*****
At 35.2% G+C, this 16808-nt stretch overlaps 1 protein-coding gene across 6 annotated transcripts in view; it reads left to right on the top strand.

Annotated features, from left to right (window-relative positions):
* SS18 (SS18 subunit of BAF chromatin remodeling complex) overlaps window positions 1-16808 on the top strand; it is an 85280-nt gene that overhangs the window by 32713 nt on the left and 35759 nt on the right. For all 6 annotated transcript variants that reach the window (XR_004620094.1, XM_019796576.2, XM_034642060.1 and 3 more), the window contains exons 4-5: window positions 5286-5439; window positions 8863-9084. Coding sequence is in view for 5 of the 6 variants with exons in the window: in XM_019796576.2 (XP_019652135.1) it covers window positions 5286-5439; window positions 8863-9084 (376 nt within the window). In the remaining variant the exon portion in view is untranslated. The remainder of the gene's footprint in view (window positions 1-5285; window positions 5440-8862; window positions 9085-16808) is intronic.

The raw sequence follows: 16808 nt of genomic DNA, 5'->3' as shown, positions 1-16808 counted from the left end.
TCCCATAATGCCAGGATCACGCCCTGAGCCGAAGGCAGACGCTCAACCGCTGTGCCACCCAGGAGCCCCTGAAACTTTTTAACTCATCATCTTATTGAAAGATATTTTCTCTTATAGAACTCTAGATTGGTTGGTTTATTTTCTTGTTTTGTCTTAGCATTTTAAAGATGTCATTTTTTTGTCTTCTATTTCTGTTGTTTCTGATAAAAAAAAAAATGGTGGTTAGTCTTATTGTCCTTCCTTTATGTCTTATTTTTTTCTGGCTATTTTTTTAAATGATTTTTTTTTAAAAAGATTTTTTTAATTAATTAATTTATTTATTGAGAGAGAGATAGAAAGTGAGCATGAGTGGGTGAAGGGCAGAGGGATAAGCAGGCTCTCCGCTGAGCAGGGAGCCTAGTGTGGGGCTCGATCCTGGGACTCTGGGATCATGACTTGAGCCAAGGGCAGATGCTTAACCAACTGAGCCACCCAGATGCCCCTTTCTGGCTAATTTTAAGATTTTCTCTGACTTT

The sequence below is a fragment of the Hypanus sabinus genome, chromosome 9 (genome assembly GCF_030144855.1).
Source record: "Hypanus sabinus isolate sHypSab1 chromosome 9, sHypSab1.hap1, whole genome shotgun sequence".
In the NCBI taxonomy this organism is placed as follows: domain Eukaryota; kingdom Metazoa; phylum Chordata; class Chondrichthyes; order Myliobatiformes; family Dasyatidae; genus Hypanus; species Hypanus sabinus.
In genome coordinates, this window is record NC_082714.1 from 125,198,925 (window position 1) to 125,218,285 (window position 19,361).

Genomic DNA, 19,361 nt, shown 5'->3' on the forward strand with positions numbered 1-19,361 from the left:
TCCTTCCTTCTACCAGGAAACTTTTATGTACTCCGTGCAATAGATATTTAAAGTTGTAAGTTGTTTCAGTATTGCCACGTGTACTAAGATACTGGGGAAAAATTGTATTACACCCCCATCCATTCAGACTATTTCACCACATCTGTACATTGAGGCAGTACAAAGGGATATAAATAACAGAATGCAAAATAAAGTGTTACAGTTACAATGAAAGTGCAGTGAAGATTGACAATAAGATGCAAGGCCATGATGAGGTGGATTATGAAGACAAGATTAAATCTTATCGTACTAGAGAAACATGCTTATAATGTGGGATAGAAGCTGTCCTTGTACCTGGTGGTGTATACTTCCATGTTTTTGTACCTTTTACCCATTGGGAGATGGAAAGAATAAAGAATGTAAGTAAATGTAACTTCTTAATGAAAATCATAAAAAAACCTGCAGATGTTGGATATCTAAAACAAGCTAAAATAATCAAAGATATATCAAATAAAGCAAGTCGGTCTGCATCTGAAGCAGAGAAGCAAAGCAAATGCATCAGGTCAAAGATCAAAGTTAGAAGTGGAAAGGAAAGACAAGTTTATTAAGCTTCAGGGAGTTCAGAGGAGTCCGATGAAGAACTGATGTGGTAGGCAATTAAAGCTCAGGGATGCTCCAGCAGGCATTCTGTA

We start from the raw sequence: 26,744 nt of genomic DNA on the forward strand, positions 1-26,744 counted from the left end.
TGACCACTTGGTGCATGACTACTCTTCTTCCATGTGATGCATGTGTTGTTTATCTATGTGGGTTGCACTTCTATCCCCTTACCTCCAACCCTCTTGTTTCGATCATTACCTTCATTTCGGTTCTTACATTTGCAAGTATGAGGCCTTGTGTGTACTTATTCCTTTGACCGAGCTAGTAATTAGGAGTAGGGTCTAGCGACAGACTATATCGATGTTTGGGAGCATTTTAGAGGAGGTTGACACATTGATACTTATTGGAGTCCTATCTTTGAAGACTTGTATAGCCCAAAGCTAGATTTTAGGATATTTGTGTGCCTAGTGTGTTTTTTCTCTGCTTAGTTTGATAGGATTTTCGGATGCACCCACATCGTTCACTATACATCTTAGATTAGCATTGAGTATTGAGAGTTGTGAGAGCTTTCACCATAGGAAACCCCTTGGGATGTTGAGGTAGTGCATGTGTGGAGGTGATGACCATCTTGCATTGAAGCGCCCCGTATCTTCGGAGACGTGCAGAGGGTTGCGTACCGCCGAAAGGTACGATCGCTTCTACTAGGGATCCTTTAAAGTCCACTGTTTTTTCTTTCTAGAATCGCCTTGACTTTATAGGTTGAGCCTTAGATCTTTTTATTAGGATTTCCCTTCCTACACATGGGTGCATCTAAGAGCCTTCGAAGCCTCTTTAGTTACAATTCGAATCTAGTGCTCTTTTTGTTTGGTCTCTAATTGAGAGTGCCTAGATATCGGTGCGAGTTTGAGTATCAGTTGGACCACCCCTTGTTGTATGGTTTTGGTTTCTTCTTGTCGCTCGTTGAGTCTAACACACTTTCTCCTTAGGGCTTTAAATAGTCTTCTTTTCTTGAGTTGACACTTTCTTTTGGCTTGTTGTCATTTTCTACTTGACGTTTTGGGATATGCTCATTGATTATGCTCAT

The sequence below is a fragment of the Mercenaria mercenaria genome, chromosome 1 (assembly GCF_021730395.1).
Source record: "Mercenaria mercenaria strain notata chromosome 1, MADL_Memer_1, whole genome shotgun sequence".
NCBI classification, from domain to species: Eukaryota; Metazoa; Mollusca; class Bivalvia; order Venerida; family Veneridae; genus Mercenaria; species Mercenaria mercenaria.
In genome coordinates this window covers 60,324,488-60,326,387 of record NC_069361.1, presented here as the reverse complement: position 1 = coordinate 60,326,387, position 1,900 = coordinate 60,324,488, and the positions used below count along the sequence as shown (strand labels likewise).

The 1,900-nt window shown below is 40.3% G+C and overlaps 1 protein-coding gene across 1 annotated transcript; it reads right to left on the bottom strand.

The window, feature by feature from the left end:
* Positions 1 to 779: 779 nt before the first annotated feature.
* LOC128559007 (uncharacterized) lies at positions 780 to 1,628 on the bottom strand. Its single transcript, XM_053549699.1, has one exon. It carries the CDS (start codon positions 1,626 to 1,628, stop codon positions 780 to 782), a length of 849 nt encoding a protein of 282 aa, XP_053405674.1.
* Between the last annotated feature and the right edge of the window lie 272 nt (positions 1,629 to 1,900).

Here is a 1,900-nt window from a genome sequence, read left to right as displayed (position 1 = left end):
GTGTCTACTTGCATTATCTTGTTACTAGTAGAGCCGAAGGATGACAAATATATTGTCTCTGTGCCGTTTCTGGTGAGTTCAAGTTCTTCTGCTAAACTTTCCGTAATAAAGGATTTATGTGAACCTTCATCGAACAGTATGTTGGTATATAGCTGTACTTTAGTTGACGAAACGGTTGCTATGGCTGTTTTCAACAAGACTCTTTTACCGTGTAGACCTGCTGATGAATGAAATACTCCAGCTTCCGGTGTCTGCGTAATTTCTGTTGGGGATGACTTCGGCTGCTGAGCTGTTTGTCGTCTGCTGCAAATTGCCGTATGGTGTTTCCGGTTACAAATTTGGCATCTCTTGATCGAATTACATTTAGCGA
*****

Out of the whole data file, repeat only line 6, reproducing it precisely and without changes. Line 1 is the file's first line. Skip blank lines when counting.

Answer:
The sequence below is a fragment of the Hypanus sabinus genome, chromosome 9 (genome assembly GCF_030144855.1).